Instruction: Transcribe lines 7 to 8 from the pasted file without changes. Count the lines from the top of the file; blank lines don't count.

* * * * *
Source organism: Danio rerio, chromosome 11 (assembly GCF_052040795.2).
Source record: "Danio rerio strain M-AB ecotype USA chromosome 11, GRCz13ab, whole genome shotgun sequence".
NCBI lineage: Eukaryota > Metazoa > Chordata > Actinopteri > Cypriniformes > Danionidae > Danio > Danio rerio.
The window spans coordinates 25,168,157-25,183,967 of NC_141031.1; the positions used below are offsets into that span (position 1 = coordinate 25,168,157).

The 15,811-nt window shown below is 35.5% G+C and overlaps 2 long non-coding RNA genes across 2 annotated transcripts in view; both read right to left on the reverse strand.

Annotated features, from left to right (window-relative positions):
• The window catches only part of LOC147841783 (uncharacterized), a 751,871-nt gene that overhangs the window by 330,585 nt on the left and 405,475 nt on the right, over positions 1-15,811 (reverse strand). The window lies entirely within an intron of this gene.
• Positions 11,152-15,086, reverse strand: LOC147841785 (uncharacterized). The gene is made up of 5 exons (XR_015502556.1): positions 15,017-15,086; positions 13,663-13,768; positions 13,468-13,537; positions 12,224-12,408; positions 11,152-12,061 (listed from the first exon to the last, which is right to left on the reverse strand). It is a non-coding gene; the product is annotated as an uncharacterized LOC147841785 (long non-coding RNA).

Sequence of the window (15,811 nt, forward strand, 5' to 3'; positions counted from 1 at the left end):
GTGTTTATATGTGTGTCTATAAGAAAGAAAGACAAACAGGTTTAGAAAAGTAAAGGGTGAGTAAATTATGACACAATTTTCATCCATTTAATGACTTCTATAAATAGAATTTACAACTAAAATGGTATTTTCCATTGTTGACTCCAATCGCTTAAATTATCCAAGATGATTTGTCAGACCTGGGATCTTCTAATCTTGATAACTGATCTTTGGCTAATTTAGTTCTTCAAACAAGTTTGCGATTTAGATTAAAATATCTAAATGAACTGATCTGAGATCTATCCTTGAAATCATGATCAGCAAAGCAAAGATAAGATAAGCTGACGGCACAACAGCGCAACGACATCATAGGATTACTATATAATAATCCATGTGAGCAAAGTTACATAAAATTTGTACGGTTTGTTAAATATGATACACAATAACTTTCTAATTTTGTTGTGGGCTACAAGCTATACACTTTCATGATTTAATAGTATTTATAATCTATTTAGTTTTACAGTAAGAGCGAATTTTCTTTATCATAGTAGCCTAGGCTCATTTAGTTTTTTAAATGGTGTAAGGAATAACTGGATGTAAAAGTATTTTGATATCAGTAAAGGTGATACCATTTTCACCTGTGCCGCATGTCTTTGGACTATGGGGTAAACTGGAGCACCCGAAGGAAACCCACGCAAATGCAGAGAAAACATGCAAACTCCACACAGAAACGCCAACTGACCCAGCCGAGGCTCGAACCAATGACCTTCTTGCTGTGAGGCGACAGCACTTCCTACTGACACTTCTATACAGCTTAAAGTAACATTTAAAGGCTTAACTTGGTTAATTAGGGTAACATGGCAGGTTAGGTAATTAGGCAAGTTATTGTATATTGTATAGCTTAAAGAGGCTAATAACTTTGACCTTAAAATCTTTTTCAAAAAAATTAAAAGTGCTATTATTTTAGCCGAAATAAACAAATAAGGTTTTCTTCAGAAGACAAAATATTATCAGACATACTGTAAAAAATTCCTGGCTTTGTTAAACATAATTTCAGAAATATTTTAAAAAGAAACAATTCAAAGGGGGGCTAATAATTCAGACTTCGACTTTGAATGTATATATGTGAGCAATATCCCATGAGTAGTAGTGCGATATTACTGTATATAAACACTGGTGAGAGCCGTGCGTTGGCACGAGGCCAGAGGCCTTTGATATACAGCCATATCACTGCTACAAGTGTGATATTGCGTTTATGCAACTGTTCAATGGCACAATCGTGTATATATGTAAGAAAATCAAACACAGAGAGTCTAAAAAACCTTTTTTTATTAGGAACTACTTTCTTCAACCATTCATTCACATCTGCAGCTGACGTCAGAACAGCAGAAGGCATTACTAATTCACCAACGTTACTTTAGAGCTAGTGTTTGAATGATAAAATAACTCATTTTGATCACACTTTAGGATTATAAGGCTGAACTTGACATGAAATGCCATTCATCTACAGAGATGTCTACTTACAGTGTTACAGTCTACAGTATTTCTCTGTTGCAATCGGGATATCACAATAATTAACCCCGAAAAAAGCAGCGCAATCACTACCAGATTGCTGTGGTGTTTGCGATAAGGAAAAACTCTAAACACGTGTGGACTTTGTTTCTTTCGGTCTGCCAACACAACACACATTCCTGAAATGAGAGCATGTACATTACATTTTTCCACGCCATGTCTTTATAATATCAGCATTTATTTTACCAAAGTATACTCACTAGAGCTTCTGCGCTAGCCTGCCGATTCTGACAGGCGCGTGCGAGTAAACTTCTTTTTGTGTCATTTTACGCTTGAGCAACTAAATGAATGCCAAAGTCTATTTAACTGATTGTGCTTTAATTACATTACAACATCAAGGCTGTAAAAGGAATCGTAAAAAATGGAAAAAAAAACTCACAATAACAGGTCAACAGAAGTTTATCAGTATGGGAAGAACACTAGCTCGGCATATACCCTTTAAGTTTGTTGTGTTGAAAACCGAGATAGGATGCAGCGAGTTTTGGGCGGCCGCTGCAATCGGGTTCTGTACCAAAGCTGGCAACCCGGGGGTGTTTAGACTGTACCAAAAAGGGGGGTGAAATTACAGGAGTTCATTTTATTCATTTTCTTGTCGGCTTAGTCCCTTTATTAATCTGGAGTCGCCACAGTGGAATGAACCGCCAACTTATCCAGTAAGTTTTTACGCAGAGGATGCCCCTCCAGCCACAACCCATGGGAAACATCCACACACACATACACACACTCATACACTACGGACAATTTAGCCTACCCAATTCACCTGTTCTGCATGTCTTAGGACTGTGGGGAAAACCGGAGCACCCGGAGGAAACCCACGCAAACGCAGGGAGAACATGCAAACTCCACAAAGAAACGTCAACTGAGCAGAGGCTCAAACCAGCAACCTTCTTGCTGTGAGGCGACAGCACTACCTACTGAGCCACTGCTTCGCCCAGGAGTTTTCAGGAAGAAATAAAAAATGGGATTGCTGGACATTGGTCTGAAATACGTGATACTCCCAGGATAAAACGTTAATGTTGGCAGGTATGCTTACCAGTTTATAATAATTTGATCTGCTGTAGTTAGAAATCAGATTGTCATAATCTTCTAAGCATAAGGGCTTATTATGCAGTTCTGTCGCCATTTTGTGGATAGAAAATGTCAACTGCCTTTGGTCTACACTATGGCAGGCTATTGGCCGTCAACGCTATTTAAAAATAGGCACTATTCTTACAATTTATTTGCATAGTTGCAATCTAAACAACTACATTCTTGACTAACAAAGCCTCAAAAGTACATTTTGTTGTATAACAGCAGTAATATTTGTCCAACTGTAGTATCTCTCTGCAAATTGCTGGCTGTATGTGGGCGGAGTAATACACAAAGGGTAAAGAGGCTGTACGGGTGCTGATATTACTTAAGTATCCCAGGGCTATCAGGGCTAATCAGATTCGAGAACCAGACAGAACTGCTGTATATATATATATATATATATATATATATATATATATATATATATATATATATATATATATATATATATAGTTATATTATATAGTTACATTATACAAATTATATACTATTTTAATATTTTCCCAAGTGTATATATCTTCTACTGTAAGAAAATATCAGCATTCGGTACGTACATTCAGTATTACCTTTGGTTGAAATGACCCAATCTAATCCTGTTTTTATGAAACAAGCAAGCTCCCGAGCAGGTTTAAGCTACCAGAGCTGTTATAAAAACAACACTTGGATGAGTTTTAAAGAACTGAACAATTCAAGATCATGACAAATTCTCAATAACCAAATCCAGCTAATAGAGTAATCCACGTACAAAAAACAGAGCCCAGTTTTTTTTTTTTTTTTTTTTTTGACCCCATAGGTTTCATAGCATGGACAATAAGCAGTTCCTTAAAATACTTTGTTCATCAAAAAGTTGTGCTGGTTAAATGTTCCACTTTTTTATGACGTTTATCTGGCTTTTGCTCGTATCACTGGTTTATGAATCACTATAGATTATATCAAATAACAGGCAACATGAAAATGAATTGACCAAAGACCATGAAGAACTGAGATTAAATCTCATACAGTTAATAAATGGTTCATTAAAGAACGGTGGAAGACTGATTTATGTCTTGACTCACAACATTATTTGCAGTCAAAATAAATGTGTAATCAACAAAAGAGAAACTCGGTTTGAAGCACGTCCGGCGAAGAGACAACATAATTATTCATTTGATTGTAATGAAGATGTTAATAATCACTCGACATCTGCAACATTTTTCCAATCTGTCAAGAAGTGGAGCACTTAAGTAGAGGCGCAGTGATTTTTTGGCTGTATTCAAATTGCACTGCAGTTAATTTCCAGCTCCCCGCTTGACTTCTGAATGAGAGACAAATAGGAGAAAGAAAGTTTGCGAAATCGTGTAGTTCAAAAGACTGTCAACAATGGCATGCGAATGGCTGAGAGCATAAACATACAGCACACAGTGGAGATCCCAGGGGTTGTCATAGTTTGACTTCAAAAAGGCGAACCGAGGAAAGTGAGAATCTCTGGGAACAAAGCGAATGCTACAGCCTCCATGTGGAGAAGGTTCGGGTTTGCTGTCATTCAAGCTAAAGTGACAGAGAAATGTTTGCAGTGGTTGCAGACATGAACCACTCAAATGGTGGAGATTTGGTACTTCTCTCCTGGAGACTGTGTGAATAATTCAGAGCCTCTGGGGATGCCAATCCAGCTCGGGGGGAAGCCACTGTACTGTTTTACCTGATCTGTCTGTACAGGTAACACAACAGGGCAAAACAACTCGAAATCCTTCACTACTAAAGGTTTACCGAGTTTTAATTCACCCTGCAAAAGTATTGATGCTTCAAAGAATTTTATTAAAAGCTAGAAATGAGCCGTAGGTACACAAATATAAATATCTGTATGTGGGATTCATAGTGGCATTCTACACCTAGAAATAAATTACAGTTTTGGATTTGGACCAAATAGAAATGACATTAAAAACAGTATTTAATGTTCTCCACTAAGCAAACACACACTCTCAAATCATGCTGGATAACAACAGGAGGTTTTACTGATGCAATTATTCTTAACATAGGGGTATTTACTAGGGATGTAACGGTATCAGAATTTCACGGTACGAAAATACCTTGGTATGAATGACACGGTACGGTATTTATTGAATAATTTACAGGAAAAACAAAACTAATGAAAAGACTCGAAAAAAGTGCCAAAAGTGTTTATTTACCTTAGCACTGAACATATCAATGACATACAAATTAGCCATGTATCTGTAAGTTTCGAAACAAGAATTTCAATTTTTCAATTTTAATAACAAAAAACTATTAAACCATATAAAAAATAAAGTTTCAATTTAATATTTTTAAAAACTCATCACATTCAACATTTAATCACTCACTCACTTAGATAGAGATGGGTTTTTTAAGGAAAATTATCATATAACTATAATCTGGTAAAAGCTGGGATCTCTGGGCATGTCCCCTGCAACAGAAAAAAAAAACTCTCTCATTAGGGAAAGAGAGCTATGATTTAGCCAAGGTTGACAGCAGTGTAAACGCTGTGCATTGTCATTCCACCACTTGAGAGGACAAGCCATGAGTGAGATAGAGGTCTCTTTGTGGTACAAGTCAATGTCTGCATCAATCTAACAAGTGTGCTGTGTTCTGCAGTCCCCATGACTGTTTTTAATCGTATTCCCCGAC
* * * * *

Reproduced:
• The window catches only part of LOC147841783 (uncharacterized), a 751,871-nt gene that overhangs the window by 330,585 nt on the left and 405,475 nt on the right, over positions 1-15,811 (reverse strand). The window lies entirely within an intron of this gene.
• Positions 11,152-15,086, reverse strand: LOC147841785 (uncharacterized). The gene is made up of 5 exons (XR_015502556.1): positions 15,017-15,086; positions 13,663-13,768; positions 13,468-13,537; positions 12,224-12,408; positions 11,152-12,061 (listed from the first exon to the last, which is right to left on the reverse strand). It is a non-coding gene; the product is annotated as an uncharacterized LOC147841785 (long non-coding RNA).